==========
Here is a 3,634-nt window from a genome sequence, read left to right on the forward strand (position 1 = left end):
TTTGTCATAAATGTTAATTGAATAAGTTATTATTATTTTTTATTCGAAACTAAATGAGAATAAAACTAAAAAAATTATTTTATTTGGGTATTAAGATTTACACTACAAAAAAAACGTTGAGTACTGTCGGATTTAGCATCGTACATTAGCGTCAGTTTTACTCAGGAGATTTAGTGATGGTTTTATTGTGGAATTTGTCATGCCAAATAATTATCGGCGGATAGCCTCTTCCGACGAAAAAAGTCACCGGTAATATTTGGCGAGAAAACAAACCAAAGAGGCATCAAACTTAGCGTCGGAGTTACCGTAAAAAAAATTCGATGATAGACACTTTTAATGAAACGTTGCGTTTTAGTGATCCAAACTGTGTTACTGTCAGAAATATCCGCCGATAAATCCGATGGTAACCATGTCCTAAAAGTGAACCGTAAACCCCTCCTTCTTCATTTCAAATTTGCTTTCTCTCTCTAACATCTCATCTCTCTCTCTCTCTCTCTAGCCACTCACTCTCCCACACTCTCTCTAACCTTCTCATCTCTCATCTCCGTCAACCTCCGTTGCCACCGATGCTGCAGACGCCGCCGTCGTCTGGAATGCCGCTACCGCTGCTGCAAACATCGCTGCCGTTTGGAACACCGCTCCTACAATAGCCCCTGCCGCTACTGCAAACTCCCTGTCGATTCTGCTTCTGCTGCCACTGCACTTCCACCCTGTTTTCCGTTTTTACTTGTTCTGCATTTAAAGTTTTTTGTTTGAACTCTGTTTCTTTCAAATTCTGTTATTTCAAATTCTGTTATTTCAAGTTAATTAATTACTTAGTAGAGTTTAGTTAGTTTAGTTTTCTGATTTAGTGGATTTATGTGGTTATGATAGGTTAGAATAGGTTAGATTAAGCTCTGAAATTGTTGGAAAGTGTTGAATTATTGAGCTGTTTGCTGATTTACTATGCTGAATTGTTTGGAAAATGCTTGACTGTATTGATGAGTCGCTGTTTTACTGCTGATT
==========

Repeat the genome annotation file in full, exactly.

Here is a 3,634-nt window from a genome sequence, read left to right on the forward strand (position 1 = left end):
TTTGTCATAAATGTTAATTGAATAAGTTATTATTATTTTTTATTCGAAACTAAATGAGAATAAAACTAAAAAAATTATTTTATTTGGGTATTAAGATTTACACTACAAAAAAAACGTTGAGTACTGTCGGATTTAGCATCGTACATTAGCGTCAGTTTTACTCAGGAGATTTAGTGATGGTTTTATTGTGGAATTTGTCATGCCAAATAATTATCGGCGGATAGCCTCTTCCGACGAAAAAAGTCACCGGTAATATTTGGCGAGAAAACAAACCAAAGAGGCATCAAACTTAGCGTCGGAGTTACCGTAAAAAAAATTCGATGATAGACACTTTTAATGAAACGTTGCGTTTTAGTGATCCAAACTGTGTTACTGTCAGAAATATCCGCCGATAAATCCGATGGTAACCATGTCCTAAAAGTGAACCGTAAACCCCTCCTTCTTCATTTCAAATTTGCTTTCTCTCTCTAACATCTCATCTCTCTCTCTCTCTCTCTAGCCACTCACTCTCCCACACTCTCTCTAACCTTCTCATCTCTCATCTCCGTCAACCTCCGTTGCCACCGATGCTGCAGACGCCGCCGTCGTCTGGAATGCCGCTACCGCTGCTGCAAACATCGCTGCCGTTTGGAACACCGCTCCTACAATAGCCCCTGCCGCTACTGCAAACTCCCTGTCGATTCTGCTTCTGCTGCCACTGCACTTCCACCCTGTTTTCCGTTTTTACTTGTTCTGCATTTAAAGTTTTTTGTTTGAACTCTGTTTCTTTCAAATTCTGTTATTTCAAATTCTGTTATTTCAAGTTAATTAATTACTTAGTAGAGTTTAGTTAGTTTAGTTTTCTGATTTAGTGGATTTATGTGGTTATGATAGGTTAGAATAGGTTAGATTAAGCTCTGAAATTGTTGGAAAGTGTTGAATTATTGAGCTGTTTGCTGATTTACTATGCTGAATTGTTTGGAAAATGCTTGACTGTATTGATGAGTCGCTGTTTTACTGCTGATT